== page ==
Exposure and response prevention

From Wikipedia, the free encyclopedia
Jump to: navigation, search

Exposure and response prevention (ERP) is a treatment method available from behavioral psychologists and cognitive-behavioral therapists for a variety of anxiety disorders, especially obsessive–compulsive disorder and phobias. It is an example of an exposure therapy and was first developed by UK psychologist Victor Meyer.[1]

The method is predicated on the idea that a therapeutic effect is achieved as subjects confront their fears and discontinue their escape response.[2] The behavioral process is called Pavlovian extinction or respondent extinction.[3] An example of how this process works: Imagine a person who repeatedly checks light switches to ensure they're in the off position, even when entering a clearly unlit room. The person would be exposed to their feared stimulus (leaving lights switched on), and would refuse to respond with any safety behaviors. It differs from exposure therapy for phobia in that the resolution to refrain from the escape response is to be maintained at all times and not just during specific practice sessions. Thus, not only does the subject experience habituation to the feared stimulus, they also practice a fear-incompatible behavioral response to the stimulus. While this type of therapy typically causes some short-term anxiety, this facilitates long-term reduction in obsessive and compulsive symptoms.[4]

Recent results indicate that ERP can be carried out effectively with minimal face-to-face contact between the therapist and the subject.[5]

The results of a 2008 study indicate that simultaneous administration of d-cycloserine substantially improves effectiveness of exposure and response prevention.[6]

Organizations[edit]

Exposure and response prevention is a behavior therapy technique. Many organizations exist for behavior therapists around the world. The World Association for Behavior Analysis offers a certification in behavior therapy.[1] Their exam tests knowledge of this technique.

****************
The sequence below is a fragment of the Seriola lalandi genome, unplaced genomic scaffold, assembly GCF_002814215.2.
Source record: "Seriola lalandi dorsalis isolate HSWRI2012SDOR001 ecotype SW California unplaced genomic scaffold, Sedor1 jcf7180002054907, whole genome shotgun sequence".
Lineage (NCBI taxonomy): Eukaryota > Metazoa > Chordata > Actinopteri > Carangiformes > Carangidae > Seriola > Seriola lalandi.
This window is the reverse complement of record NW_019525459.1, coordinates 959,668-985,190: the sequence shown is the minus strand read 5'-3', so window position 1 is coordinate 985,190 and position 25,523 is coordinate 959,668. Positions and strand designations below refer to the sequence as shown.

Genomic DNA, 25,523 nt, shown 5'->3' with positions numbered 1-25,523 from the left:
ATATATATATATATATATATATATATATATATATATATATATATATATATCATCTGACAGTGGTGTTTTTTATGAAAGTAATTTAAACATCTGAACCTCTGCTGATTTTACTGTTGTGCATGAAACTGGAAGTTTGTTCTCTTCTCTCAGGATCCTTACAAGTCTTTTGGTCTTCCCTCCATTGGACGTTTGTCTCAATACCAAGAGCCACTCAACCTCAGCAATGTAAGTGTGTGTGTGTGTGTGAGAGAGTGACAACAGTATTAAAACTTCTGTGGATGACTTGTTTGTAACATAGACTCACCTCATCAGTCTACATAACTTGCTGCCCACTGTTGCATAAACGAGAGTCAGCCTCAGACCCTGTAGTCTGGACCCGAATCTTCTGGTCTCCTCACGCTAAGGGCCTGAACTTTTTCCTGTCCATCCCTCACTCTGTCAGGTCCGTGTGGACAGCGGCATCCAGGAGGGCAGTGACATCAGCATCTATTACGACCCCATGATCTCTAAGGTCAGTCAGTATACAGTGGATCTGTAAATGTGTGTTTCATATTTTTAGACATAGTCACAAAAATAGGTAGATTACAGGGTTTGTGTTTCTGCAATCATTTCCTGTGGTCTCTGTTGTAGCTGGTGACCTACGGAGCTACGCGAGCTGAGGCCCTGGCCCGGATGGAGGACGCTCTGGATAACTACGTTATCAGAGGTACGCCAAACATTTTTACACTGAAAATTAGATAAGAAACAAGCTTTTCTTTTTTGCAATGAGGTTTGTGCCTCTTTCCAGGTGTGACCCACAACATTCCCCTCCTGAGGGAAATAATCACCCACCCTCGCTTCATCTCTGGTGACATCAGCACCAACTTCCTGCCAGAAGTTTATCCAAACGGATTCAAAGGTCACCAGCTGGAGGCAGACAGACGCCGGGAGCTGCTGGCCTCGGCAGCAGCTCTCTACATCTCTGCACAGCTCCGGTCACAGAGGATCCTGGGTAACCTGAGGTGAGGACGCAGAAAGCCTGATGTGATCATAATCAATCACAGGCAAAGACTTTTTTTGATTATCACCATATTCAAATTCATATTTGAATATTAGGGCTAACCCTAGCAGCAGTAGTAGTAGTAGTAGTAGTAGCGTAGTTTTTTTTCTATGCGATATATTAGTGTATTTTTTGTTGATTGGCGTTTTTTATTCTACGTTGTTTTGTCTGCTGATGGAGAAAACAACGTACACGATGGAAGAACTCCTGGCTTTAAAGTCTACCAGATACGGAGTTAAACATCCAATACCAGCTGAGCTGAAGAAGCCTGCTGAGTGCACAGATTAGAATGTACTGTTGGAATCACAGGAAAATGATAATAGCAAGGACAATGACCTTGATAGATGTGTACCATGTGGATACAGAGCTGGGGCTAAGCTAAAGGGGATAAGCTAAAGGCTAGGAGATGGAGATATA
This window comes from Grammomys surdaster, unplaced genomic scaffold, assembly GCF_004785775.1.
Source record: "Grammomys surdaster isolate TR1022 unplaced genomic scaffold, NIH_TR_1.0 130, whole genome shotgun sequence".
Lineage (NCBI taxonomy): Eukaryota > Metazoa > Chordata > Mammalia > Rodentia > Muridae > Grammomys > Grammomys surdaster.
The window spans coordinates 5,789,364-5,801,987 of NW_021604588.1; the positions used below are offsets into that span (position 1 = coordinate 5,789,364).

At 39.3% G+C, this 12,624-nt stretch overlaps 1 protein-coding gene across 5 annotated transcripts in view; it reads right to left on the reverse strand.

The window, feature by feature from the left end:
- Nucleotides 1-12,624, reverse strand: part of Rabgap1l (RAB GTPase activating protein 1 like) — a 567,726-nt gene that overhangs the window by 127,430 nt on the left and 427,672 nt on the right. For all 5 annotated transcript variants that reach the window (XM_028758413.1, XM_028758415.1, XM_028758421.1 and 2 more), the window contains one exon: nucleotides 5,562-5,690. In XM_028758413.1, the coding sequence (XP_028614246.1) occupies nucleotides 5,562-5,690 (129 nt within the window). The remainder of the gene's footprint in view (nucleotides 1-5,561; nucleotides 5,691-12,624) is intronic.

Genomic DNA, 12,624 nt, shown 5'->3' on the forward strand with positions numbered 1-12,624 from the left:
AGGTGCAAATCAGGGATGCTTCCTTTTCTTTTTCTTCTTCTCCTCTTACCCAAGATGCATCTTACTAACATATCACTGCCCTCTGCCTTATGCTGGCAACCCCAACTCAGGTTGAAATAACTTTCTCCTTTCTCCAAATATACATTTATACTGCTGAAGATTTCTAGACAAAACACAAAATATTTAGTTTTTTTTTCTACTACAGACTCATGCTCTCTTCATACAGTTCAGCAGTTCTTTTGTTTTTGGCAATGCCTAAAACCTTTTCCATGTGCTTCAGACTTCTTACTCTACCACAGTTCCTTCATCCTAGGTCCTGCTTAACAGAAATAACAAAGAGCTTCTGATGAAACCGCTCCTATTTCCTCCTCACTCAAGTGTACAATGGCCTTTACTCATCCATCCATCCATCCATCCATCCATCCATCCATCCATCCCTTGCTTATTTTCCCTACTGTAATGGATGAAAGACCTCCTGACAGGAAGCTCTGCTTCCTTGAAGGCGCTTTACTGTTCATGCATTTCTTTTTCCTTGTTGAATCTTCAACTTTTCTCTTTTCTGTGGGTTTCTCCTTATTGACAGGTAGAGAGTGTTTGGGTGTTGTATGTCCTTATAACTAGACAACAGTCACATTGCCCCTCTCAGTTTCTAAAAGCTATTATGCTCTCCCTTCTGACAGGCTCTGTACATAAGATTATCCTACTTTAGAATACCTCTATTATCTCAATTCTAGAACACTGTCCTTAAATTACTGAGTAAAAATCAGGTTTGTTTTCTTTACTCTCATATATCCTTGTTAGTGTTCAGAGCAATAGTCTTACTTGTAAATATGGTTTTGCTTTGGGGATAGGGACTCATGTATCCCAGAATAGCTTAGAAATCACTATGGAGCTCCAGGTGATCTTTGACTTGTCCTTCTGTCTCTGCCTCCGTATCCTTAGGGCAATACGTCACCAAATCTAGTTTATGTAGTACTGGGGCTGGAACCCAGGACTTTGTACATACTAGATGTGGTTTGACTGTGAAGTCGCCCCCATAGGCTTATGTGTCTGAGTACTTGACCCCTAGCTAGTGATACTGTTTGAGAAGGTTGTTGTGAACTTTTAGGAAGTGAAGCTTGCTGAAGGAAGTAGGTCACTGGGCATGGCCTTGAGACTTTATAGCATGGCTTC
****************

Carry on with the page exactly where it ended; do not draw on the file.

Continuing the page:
Additionally, the International Obsessive Compulsive Disorder Foundation [2] provides training and recognition for training in Exposure and Response Prevention for Obsessive Compulsive Disorder.

See also[edit]

References[edit]

  1. ^ Meyer, V. (1966). Modification of expectations in cases with obsessional rituals. Behaviour Research and Therapy, 4, 273-280.
  2. ^ Huppert & Roth: (2003) Treating Obsessive-Compulsive Disorder with Exposure and Response Prevention. The Behavior Analyst Today, 4 (1), 66 - 70 BAO
  3. ^ Michael P. Twohig, Maureen L. Whittal, Jared M. Cox & Raymond Gunter (2010)An initial investigation into the processes of change in ACT, CT, and ERP for OCD. International Journal of Behavioral Consultation and Therapy, 6(1), 67- 81 BAO
  4. ^ Audio-taped exposure therapy in a case of obsessional neurosis By Thyer, Bruce A. 9-1985
  5. ^ Lovell K, Cox D, Haddock G, Jones C, Raines D, Garvey R, Roberts C, Hadley S. (2006) Telephone administered cognitive behaviour therapy for treatment of obsessive compulsive disorder: randomised controlled non-inferiority trial. BMJ. Oct 28;333(7574):883
  6. ^ Wilhelm, Sabine; Ulrike Buhlmann; David F Tolin; Suzanne A Meunier; Godfrey D Pearlson; Hannah E Reese; Paul Cannistraro; Michael A Jenike; Scott L Rauch (March 2008). "Augmentation of behavior therapy with D-cycloserine for obsessive-compulsive disorder". The American Journal of Psychiatry 165 (3): 335–41. doi:10.1176/appi.ajp.2007.07050776. PMID 18245177. 

Further reading[edit]

  • Stop Obsessing, by Foa, Edna
  • Marks I (1981) Cure and Care of Neuroses John Wiley & Sons Inc 0-471-08808-0
  • Marks I. (1997) Behaviour therapy for obsessive-compulsive disorder: a decade of progress. Can J Psychiatry. Dec;42(10):1021-7.
  • Lovell K, Cox D, Haddock G, Jones C, Raines D, Garvey R, Roberts C, Hadley S. (2006) Telephone administered cognitive behaviour therapy for treatment of obsessive compulsive disorder: randomised controlled non-inferiority trial. BMJ. Oct 28;333(7574):883